Nov 042016



I’m still in our nation’s capital on a business trip, doing the best I can to ignore the last frightening days of the presidential campaign in an effort to avoid an aneurysm. I had some time to kill before my flight home today, so I quickly sifted through some of the new music I discovered in recent days and compiled this selection.

My disturbed mind decided the following songs would make a nice grouping. In different ways, they summon a skin-crawling sensation of horror, which is how I’ve been feeling in light of tightening poll results in that torturous presidential campaign I mentioned.


The new album by The Great Old Ones falls into my “highly anticipated” category. Two days ago Season of Mist announced details about the release and DECIBEL premiered a song.




The album’s named is EOD: A Tale of Dark Legacy and it will be released on January 17, 2017. The artwork is at the top of this post. “The Shadow Over Innsmouth” is the new song, and here’s what the band said about it:

“We think that ‘The Shadow Over Innsmouth’ stands for all that we wanted to achieve with this record: it is powerful, violent, epic, and of course heavily atmospheric and emotion driven. In the context of our conceptual story, this chapter tells of the arrival of the protagonist in the eponymous infamous city. He is gazing over the derelict harbour and remembering the frightening journal of his ancestor, he knows that nothing will ever be the same again. “I penetrated into darkness, visions of chaos, visions of death, churches to ashes, demented cult, only signs of sickness.‘”

That final quote is from the song’s lyrics; the album itself is described as “an original sequel of the H. P. Lovecraft story ‘The Shadow Over Innsmouth'”.

And yes, the song is a frightener that’s both violently seething and unearthly in its eeriness. The vocals are certifiably insane; and yes, I have the certificate right here, the last act of the psychiatrist before he was consumed by a vast tentacled thing that rose from the depths.










A decade has passed since New York’s Thralldom released their last album, A Shaman Steering the Vessel of Vastness. Now, finally, they are giving us a new six-track album named Time Will Bend Into Horror. It will be available digitally on November 11 through Ritual Productions.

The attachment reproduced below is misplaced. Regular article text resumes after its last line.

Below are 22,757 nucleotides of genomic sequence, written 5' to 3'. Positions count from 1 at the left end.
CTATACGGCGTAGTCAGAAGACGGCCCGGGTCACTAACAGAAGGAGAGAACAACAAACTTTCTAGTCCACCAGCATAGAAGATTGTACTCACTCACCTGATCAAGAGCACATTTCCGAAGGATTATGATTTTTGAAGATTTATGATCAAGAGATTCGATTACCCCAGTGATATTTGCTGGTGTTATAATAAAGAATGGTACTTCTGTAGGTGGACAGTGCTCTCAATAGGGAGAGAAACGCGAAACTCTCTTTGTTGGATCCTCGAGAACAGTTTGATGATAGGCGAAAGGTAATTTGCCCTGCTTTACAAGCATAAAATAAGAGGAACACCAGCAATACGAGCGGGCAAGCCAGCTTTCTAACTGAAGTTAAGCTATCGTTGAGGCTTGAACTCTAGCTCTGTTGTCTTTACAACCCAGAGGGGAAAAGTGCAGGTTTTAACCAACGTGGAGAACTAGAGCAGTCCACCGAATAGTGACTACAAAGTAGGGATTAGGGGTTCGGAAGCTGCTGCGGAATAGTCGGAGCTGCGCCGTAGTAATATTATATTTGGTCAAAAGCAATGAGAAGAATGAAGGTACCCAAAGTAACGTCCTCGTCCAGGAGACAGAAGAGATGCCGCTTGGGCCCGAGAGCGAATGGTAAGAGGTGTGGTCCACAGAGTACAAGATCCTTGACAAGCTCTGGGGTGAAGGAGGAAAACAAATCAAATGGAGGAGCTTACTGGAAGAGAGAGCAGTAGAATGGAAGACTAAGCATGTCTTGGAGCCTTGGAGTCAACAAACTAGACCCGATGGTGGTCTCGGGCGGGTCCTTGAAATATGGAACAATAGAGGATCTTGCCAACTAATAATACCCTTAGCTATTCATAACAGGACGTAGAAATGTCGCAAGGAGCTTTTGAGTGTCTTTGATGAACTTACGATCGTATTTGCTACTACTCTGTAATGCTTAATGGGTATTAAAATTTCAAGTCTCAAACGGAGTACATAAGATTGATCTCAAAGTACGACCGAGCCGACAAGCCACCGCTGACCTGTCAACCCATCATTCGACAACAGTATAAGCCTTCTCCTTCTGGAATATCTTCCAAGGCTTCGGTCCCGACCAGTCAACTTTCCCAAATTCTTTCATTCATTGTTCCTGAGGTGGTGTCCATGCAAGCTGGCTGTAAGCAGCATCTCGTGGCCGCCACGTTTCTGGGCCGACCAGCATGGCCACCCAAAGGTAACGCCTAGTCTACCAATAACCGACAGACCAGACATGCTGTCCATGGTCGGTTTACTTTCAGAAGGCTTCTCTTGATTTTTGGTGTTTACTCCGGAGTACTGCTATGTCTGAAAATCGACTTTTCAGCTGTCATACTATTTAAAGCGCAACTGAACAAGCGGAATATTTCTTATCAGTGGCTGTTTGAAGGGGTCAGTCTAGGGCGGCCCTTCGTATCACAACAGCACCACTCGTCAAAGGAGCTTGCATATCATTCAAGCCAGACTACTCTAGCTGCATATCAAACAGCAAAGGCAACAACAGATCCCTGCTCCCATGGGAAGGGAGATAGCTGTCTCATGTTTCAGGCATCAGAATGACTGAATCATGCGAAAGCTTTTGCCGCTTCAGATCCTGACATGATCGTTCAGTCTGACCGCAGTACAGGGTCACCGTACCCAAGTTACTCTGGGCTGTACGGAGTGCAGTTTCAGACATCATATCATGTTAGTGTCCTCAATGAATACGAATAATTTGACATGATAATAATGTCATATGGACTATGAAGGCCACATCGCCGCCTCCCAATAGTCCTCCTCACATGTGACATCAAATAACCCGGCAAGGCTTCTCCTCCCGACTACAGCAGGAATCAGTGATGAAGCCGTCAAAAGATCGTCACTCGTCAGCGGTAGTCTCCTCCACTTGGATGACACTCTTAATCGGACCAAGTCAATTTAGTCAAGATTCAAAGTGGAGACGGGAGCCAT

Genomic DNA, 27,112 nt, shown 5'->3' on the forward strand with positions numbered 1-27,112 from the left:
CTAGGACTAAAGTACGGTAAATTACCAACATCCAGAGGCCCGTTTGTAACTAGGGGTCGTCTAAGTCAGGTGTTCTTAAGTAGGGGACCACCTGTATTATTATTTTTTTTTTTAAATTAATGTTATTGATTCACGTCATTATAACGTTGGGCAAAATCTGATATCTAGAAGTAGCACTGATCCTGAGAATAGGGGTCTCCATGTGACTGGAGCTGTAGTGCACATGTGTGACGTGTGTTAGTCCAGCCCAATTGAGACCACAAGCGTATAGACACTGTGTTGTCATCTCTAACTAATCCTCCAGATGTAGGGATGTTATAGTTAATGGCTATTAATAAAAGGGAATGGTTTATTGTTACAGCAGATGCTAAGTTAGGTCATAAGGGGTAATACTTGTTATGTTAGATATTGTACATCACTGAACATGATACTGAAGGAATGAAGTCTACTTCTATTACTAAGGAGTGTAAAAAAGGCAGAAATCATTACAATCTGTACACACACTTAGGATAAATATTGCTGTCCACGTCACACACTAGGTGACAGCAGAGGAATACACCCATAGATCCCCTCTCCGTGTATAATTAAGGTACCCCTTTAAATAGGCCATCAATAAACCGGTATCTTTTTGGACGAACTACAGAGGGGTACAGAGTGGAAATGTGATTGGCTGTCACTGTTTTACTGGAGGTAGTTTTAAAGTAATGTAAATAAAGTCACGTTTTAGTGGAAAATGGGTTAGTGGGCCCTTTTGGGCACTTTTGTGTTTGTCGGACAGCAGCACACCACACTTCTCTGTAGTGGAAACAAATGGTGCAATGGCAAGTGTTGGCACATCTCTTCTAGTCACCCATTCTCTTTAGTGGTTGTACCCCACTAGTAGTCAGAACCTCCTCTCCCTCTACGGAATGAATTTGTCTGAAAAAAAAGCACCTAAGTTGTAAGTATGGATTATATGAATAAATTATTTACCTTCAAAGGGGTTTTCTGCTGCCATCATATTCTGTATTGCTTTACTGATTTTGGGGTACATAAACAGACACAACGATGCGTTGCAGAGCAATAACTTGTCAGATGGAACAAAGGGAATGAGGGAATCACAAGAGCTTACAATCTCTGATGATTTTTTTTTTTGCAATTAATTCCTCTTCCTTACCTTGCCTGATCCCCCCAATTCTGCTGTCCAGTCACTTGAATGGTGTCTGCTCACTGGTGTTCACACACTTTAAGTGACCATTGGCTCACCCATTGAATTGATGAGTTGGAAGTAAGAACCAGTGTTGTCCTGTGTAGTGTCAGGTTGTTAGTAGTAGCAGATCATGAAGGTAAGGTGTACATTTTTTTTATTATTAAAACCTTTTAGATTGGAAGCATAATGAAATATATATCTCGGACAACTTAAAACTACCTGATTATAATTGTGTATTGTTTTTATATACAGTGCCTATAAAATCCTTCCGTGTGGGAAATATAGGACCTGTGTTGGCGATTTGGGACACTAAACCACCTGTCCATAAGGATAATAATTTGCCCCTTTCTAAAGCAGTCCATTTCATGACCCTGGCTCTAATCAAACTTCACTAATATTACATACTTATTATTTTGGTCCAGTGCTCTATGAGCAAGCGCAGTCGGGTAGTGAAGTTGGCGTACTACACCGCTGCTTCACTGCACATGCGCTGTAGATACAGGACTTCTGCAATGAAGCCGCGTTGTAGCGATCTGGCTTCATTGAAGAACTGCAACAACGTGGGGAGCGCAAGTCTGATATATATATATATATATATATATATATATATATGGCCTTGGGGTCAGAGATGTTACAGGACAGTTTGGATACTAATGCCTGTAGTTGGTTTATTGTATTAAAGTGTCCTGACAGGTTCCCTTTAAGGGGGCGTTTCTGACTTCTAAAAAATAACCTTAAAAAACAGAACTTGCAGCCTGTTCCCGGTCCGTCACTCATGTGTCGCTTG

As before, the members of Thralldom are Killusion and Jaldagar, i.e., Ryan Lipynsky (Unearthly Trance, Serpentine Path, The Howling Wind) and Jared Turinsky, though with this new album they’ve branched from their earlier already-twisted paths into some new directions.

What you can hear below is an advanced track named “Chronovisions”. In genre terms, it’s a flesh-crawling mélange of spectral dissonance, gruesome growls and snarls, and tension-ratcheting riffs, with a low overhang of doom.










Two final horrors await, and both come from the latest album by the Russian-born, Israeli band Tangorodrim, who took their name from a place in Tolkein‘s imagined worlds that means “Mountains of Oppression”.

This group’s latest album, Defunct Plato Mythology, is their fifth overall in a 20-year span, but the first one in 8 years. Originally released on CD by Doomentia Records almost exactly one year ago, I only just discovered its existence yesterday through the two tracks available on Bandcamp, “Underground In Law” and “Green Fields – Grey Clouds”.

The opening of the first song sounds like an extract from a B-grade horror movie from the ’70s, and even when it starts to rock the vocals are deranged and bloodthirsty. “Underground In Law” remains poisonous and threatening (increasingly so when it veers more clearly into black metal territory) even though it’s medically impossible not to start moving to it; and yes, I have the medical certificate right here.

“Green Fields – Grey Clouds” is also dark as a metastisizing cancer, with more of those infernally crazed vocals vomiting venom, and like the first track it spears the reptile brain in a way that gets you moving (when it’s not trying to thresh your flesh you into tatters). I have to track down the rest of this album.

P.S. Tangorodrim have recently announced that they will be playing at Oslo’s Inferno Fest next year.


  1. I appreciate that you have psychiatric and medical certificates to support your assertions of these albums 😉

    The Great Old Ones’ new album is shaping up to be something special.

  2. Very impressed with that new TGOO song. I grew to really love the last one way after it was released, so its with eager ears that I embrace any new franco-lovecraftian darkness they can dish out.

  3. Those Tangorodrim songs… is that even English or just the crude imitation of an alien trying to mimic human enunciations?? Very catchy though, I like it.

    TGOO won me over with their previous album and this one seems to shape up just as fine.

    Speaking of which, if you ever do need a certificate of insanity, I can recommend the H. P. Lovecraft historical society’s free pdf. For the friend who already has everything (except his wits).

  4. Tangorodrim sounds damn cool, definitely worth tracking down their previous works 🙂

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